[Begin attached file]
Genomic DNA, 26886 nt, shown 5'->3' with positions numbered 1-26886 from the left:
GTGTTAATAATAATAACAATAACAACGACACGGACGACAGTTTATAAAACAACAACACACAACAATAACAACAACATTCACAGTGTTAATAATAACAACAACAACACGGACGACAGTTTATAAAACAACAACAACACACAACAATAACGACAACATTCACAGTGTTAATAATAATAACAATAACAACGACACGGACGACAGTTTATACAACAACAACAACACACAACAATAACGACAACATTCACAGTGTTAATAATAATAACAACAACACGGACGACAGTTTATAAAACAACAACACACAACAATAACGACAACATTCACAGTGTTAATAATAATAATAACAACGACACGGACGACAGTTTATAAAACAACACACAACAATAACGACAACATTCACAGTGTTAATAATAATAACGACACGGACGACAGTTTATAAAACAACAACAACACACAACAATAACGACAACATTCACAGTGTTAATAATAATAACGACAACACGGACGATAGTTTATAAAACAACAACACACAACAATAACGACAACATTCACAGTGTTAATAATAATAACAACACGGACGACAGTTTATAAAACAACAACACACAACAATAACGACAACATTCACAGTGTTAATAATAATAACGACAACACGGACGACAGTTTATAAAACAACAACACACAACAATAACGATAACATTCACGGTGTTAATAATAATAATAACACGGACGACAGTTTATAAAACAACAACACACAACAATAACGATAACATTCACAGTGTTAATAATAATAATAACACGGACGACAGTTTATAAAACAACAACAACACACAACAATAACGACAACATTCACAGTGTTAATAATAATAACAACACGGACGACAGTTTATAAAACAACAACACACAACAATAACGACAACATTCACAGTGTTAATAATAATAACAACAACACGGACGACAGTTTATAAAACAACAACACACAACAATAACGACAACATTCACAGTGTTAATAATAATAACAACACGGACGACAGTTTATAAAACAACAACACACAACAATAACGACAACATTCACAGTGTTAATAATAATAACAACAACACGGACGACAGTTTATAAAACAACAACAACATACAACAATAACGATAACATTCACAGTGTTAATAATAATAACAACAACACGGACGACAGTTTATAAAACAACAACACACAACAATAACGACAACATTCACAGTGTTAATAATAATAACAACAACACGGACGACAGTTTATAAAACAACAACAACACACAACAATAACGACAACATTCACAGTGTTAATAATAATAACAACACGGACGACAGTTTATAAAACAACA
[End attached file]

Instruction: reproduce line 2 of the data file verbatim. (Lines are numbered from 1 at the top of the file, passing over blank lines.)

GTGTTAATAATAATAACAATAACAACGACACGGACGACAGTTTATAAAACAACAACACACAACAATAACAACAACATTCACAGTGTTAATAATAACAACAACAACACGGACGACAGTTTATAAAACAACAACAACACACAACAATAACGACAACATTCACAGTGTTAATAATAATAACAATAACAACGACACGGACGACAGTTTATACAACAACAACAACACACAACAATAACGACAACATTCACAGTGTTAATAATAATAACAACAACACGGACGACAGTTTATAAAACAACAACACACAACAATAACGACAACATTCACAGTGTTAATAATAATAATAACAACGACACGGACGACAGTTTATAAAACAACACACAACAATAACGACAACATTCACAGTGTTAATAATAATAACGACACGGACGACAGTTTATAAAACAACAACAACACACAACAATAACGACAACATTCACAGTGTTAATAATAATAACGACAACACGGACGATAGTTTATAAAACAACAACACACAACAATAACGACAACATTCACAGTGTTAATAATAATAACAACACGGACGACAGTTTATAAAACAACAACACACAACAATAACGACAACATTCACAGTGTTAATAATAATAACGACAACACGGACGACAGTTTATAAAACAACAACACACAACAATAACGATAACATTCACGGTGTTAATAATAATAATAACACGGACGACAGTTTATAAAACAACAACACACAACAATAACGATAACATTCACAGTGTTAATAATAATAATAACACGGACGACAGTTTATAAAACAACAACAACACACAACAATAACGACAACATTCACAGTGTTAATAATAATAACAACACGGACGACAGTTTATAAAACAACAACACACAACAATAACGACAACATTCACAGTGTTAATAATAATAACAACAACACGGACGACAGTTTATAAAACAACAACACACAACAATAACGACAACATTCACAGTGTTAATAATAATAACAACACGGACGACAGTTTATAAAACAACAACACACAACAATAACGACAACATTCACAGTGTTAATAATAATAACAACAACACGGACGACAGTTTATAAAACAACAACAACATACAACAATAACGATAACATTCACAGTGTTAATAATAATAACAACAACACGGACGACAGTTTATAAAACAACAACACACAACAATAACGACAACATTCACAGTGTTAATAATAATAACAACAACACGGACGACAGTTTATAAAACAACAACAACACACAACAATAACGACAACATTCACAGTGTTAATAATAATAACAACACGGACGACAGTTTATAAAACAACA